The afternoon session commenced with Mark Stenhoff, TORRO's BL Division Scientific Director, who considered the physical evidence for the existence of BL. One important point that was made was the limited usefulness of particularly anecdotal BL reports, as the accuracy of a witness' recollection drops rapidly after the observation. In fact, after one day, about half the reports are clearly erroneous while after five days more imagination than truth is reported. Consequently BL (and UFO!) reports need immediate investigation if the reports are to prove useful for research. An example of a spectacular satellite re- entry in 1968 highlighted reporting distortions; many observers reported seeing windows and hearing noises (things which seem to recur with regularity in UFO reports!). The TORRO BL database was utilised in this presentation, but again the problem of damage interpretation was emphasised; assuming BL does exist, damage caused by it may be indistinguishable from that caused by a ground flash or side flash - which, if this is the case, will make the understanding of BL considerably harder. Furthermore, most of the damage reported to have been caused by BL could be attributable to ordinary lightning - so a BL suspected to have caused damage consistent with a high energy may actually have been the result of a low-energy BL and an ordinary lightning strike. In conclusion, it was stated that most of the damage reported to have been caused by BL could also have been caused by linear lightning; there were only a few cases where the damage was more likely to have been caused by BL than by linear lightning.


The second part of the conference considered BL theory and not surprisingly the technicality moved up a gear, stalling the brains of a few delegates in the process I suspect. Dr Geert Dijkhuis of Zeldenrust College and Convectron NV (The Netherlands) considered BL statistics and structure. With increasing numbers of BL reports being published (especially from Europe, U.S.A. and Japan), structural theories must take into account the variability of BL and experimental work needs to produce BL which mimics the behaviour of natural BL; laboratory-created BL is still smaller and shorter-lasting than its natural counterpart.

It was at about this time that an active cold front cleared the area; the passage was marked by heavy rain and gusty winds. Conference participants were seen to glance out of the windows, perhaps expecting a BL to materialise and join the congregation. I suppose it was asking a bit too much for BL to appear during a TORRO BL conference, but nevertheless a tornado did occur only 15 miles away and a site investigation was already underway by the evening. If only BL investigations were executed with such rapidity ... A brief history of electromagnetic plasmoid models of BL was given by Dr. Geoff Endean (School of Engineering and Computer Science, University of Durham), and who then outlined the problem of energy containment in BL - how sufficient energy could be contained in a small space and be not just emitted continuously and steadily, but also sometimes very suddenly. He then presented some of his own recent work which may explain the energy containment problem for the electromagnetic plasmoid model of BL. He pointed out that a very-rapidly rotating electric field can exist in a plasma without a magnetic field and with no apparent limit to the electrical field strength; this helps to construct a realistic model of BL.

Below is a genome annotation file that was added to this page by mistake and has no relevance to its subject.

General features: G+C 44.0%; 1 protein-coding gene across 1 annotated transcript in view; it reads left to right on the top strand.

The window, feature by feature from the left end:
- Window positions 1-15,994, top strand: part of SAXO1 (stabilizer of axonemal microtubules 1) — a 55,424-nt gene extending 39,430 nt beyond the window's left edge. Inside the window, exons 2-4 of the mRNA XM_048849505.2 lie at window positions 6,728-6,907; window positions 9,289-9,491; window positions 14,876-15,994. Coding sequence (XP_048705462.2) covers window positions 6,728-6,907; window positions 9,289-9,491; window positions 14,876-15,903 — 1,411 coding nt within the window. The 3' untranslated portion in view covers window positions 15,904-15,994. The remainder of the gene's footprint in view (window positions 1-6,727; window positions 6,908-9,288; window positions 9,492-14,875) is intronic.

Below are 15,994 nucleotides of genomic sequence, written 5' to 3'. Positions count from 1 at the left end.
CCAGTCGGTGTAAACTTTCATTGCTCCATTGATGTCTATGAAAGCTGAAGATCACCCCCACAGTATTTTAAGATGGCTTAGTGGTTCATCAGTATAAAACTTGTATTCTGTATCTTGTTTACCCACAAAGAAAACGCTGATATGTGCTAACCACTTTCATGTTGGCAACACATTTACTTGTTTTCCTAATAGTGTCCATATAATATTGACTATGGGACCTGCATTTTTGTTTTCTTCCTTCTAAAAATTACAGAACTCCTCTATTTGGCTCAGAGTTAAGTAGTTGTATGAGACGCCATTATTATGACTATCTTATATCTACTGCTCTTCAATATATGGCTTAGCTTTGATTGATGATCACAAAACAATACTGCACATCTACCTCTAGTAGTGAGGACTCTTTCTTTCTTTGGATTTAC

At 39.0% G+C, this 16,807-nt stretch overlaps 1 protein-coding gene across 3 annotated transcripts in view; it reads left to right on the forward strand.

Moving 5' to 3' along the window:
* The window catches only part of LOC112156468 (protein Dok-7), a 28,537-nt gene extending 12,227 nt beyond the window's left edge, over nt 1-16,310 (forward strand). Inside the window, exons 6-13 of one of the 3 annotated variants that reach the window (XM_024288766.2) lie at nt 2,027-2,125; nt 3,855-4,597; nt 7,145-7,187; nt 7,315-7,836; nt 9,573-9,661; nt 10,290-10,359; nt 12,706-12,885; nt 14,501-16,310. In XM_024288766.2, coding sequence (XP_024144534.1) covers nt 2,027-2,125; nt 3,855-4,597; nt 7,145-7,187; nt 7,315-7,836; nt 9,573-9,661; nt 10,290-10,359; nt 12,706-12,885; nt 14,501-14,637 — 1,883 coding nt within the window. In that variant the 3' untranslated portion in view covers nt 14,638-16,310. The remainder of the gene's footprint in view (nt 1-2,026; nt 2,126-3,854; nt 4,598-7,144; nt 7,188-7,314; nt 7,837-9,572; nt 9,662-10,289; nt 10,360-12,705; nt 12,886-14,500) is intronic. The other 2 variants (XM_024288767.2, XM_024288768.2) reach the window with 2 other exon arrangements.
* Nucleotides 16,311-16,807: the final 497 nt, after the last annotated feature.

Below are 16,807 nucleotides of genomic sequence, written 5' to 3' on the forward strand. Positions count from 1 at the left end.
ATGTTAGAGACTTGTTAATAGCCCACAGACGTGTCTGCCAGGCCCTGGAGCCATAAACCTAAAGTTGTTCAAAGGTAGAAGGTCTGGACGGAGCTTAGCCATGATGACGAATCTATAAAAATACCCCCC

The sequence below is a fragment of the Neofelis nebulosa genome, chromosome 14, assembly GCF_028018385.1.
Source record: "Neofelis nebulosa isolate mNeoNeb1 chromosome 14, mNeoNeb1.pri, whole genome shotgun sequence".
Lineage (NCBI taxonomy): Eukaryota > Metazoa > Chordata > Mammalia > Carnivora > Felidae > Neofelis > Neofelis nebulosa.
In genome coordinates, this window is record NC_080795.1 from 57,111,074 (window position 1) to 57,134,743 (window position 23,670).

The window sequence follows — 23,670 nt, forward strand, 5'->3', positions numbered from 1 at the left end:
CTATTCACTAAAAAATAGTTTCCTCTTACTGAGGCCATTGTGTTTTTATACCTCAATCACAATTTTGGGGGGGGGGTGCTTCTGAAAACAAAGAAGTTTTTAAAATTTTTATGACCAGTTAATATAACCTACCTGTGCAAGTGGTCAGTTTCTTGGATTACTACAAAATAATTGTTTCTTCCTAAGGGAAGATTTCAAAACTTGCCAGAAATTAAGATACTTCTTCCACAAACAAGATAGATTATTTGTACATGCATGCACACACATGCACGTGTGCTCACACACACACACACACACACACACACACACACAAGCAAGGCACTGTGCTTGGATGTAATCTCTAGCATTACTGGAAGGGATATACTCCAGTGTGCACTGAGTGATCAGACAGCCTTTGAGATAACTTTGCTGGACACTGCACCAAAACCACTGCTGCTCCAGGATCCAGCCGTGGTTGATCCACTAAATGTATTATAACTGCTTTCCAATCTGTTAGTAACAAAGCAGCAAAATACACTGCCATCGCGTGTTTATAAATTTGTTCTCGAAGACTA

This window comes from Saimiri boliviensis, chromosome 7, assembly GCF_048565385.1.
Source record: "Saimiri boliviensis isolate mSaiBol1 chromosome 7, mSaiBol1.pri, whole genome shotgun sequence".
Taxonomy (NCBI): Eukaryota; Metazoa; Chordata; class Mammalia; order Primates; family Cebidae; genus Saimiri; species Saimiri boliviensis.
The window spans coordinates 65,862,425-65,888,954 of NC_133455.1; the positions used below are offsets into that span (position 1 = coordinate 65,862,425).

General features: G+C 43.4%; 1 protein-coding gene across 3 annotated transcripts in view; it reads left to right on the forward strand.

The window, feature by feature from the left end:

The conference was concluded by Dr. Xue-Heng Zheng (Department of Engineering, University of Cambridge), who discussed how BL could exist for the time-span reported by observers (typically 10 seconds). The long life of BL may be explained by the existence of a maximum rate for microwave radiation to be transferred into heat in plasmas. If I remember rightly, this ended up in a lively and rather top-gear mathematical discussion which, for the layman, boiled down to "you can't do that" and "oh yes I can".

All in all, a very enjoyable conference; those interested in BL but who were unable to attend certainly missed something. But they'll be glad to know that copies of the 88 page softbound Conference Proceedings with 8 figures and 13 tables are available from the TORRO Ball Lightning Division at P.O. Box 164, Richmond, Surrey, TW10 7RR, and are priced at � 10 each plus � 1.10 p&[ (in the U.K.; plus � 3.00 p&p overseas). Please make cheques payable to TORRO Ball Lightning Division.

AND DON'T FORGET - ANY RECENT BL EVENTS SHOULD BE REPORTED TO TORRO A.S.A.P. - THE BL DIVISION HAS A 24-HOUR ANSWERPHONE ON (081 940 9413. Older reports (from any year and any continent) should be posted to the address above. David Reynolds. TORRO. Staffordshire.